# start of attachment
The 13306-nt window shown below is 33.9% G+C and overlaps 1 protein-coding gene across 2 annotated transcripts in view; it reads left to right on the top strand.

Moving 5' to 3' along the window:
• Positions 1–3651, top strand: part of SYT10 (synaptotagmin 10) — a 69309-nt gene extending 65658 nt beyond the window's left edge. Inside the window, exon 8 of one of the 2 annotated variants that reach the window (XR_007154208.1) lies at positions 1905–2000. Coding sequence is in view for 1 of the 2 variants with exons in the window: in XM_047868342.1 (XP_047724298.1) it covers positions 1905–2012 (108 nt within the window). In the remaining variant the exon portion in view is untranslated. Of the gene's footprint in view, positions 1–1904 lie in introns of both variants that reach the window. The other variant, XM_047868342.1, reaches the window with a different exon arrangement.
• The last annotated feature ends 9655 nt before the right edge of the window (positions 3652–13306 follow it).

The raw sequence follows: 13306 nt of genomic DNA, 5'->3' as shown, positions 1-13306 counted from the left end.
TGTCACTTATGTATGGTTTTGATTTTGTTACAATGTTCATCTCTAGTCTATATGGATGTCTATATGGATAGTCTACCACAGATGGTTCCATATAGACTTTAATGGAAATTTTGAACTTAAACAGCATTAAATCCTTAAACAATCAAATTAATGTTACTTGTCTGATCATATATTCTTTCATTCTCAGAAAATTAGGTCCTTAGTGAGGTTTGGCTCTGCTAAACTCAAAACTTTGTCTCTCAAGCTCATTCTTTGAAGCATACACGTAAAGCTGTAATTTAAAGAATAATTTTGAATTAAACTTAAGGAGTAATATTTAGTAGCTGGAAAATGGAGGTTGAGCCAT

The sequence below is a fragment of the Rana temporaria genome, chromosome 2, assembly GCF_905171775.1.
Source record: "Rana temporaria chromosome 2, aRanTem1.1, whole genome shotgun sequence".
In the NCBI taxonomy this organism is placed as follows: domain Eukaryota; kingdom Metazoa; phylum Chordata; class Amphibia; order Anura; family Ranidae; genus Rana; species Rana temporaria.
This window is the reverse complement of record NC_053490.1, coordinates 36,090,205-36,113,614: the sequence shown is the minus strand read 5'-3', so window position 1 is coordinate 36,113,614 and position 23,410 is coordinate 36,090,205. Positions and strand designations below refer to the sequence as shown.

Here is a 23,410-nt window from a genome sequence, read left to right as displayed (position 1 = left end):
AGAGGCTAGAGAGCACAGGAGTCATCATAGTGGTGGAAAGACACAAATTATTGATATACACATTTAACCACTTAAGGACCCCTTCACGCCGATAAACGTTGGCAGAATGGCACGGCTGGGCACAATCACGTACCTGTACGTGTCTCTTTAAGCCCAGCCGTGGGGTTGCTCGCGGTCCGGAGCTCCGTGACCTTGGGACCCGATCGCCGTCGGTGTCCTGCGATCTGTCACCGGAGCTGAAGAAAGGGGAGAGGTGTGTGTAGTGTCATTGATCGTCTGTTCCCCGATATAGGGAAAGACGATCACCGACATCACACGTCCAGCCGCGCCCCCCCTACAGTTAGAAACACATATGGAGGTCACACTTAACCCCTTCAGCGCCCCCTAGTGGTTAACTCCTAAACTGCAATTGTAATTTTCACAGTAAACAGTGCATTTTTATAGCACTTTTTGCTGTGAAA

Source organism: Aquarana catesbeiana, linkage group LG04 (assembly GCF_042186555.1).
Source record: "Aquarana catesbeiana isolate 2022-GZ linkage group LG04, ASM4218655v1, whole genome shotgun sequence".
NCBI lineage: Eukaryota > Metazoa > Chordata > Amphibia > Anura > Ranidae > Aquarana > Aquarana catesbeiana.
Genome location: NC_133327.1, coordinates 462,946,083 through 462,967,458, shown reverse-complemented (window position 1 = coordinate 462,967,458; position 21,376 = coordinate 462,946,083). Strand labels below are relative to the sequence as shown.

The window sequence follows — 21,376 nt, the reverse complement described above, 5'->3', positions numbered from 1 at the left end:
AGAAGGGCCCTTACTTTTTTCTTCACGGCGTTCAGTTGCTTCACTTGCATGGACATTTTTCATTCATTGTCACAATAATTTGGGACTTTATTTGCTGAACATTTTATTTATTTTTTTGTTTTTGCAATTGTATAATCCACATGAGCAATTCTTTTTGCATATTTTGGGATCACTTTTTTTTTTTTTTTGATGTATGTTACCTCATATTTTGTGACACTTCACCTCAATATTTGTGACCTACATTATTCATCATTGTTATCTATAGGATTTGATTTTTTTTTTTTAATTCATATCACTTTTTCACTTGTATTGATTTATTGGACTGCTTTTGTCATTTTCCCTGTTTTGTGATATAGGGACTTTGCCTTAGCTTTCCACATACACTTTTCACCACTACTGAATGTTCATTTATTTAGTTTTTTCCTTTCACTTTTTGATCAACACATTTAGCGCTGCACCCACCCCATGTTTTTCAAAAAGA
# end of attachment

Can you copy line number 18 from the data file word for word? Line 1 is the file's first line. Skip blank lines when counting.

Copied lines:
AGAAGGGCCCTTACTTTTTTCTTCACGGCGTTCAGTTGCTTCACTTGCATGGACATTTTTCATTCATTGTCACAATAATTTGGGACTTTATTTGCTGAACATTTTATTTATTTTTTTGTTTTTGCAATTGTATAATCCACATGAGCAATTCTTTTTGCATATTTTGGGATCACTTTTTTTTTTTTTTTGATGTATGTTACCTCATATTTTGTGACACTTCACCTCAATATTTGTGACCTACATTATTCATCATTGTTATCTATAGGATTTGATTTTTTTTTTTTAATTCATATCACTTTTTCACTTGTATTGATTTATTGGACTGCTTTTGTCATTTTCCCTGTTTTGTGATATAGGGACTTTGCCTTAGCTTTCCACATACACTTTTCACCACTACTGAATGTTCATTTATTTAGTTTTTTCCTTTCACTTTTTGATCAACACATTTAGCGCTGCACCCACCCCATGTTTTTCAAAAAGA